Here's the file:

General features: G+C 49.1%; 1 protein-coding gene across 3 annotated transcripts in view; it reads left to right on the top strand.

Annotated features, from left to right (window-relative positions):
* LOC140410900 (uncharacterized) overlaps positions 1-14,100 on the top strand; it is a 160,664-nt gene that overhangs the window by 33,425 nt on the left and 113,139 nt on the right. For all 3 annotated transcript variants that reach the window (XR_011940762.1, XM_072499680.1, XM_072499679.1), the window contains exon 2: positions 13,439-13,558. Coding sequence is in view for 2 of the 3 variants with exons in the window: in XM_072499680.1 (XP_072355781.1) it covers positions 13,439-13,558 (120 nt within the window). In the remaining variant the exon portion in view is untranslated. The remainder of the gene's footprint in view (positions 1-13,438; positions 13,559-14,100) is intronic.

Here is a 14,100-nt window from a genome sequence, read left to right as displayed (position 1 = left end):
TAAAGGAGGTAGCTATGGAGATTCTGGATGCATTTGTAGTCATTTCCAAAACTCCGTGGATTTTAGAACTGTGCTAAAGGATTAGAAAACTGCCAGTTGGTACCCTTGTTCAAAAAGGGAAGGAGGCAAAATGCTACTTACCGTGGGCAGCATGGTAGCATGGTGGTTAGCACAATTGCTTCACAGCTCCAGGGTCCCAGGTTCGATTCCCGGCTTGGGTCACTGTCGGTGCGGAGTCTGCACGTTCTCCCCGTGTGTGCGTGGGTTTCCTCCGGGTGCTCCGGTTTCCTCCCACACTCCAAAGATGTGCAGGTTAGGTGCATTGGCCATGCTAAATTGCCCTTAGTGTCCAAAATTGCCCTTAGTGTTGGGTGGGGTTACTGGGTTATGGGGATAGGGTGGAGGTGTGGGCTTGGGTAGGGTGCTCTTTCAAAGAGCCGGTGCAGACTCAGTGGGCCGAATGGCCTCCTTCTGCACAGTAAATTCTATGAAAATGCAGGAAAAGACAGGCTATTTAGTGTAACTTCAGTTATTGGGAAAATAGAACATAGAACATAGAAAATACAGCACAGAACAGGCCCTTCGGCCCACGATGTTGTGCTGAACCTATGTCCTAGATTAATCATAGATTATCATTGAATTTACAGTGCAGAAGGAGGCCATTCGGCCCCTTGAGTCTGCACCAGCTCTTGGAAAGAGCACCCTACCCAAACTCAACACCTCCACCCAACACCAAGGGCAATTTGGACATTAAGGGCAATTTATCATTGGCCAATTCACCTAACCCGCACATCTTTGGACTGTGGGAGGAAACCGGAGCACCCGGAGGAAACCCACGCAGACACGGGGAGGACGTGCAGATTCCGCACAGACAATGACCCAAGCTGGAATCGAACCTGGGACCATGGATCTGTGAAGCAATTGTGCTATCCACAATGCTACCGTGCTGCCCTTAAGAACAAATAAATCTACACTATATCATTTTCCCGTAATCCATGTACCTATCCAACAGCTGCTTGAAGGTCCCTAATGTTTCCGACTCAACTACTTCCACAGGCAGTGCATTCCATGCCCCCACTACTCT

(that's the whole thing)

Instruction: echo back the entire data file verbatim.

General features: G+C 49.1%; 1 protein-coding gene across 3 annotated transcripts in view; it reads left to right on the top strand.

Annotated features, from left to right (window-relative positions):
* LOC140410900 (uncharacterized) overlaps positions 1-14,100 on the top strand; it is a 160,664-nt gene that overhangs the window by 33,425 nt on the left and 113,139 nt on the right. For all 3 annotated transcript variants that reach the window (XR_011940762.1, XM_072499680.1, XM_072499679.1), the window contains exon 2: positions 13,439-13,558. Coding sequence is in view for 2 of the 3 variants with exons in the window: in XM_072499680.1 (XP_072355781.1) it covers positions 13,439-13,558 (120 nt within the window). In the remaining variant the exon portion in view is untranslated. The remainder of the gene's footprint in view (positions 1-13,438; positions 13,559-14,100) is intronic.

Here is a 14,100-nt window from a genome sequence, read left to right as displayed (position 1 = left end):
TAAAGGAGGTAGCTATGGAGATTCTGGATGCATTTGTAGTCATTTCCAAAACTCCGTGGATTTTAGAACTGTGCTAAAGGATTAGAAAACTGCCAGTTGGTACCCTTGTTCAAAAAGGGAAGGAGGCAAAATGCTACTTACCGTGGGCAGCATGGTAGCATGGTGGTTAGCACAATTGCTTCACAGCTCCAGGGTCCCAGGTTCGATTCCCGGCTTGGGTCACTGTCGGTGCGGAGTCTGCACGTTCTCCCCGTGTGTGCGTGGGTTTCCTCCGGGTGCTCCGGTTTCCTCCCACACTCCAAAGATGTGCAGGTTAGGTGCATTGGCCATGCTAAATTGCCCTTAGTGTCCAAAATTGCCCTTAGTGTTGGGTGGGGTTACTGGGTTATGGGGATAGGGTGGAGGTGTGGGCTTGGGTAGGGTGCTCTTTCAAAGAGCCGGTGCAGACTCAGTGGGCCGAATGGCCTCCTTCTGCACAGTAAATTCTATGAAAATGCAGGAAAAGACAGGCTATTTAGTGTAACTTCAGTTATTGGGAAAATAGAACATAGAACATAGAAAATACAGCACAGAACAGGCCCTTCGGCCCACGATGTTGTGCTGAACCTATGTCCTAGATTAATCATAGATTATCATTGAATTTACAGTGCAGAAGGAGGCCATTCGGCCCCTTGAGTCTGCACCAGCTCTTGGAAAGAGCACCCTACCCAAACTCAACACCTCCACCCAACACCAAGGGCAATTTGGACATTAAGGGCAATTTATCATTGGCCAATTCACCTAACCCGCACATCTTTGGACTGTGGGAGGAAACCGGAGCACCCGGAGGAAACCCACGCAGACACGGGGAGGACGTGCAGATTCCGCACAGACAATGACCCAAGCTGGAATCGAACCTGGGACCATGGATCTGTGAAGCAATTGTGCTATCCACAATGCTACCGTGCTGCCCTTAAGAACAAATAAATCTACACTATATCATTTTCCCGTAATCCATGTACCTATCCAACAGCTGCTTGAAGGTCCCTAATGTTTCCGACTCAACTACTTCCACAGGCAGTGCATTCCATGCCCCCACTACTCT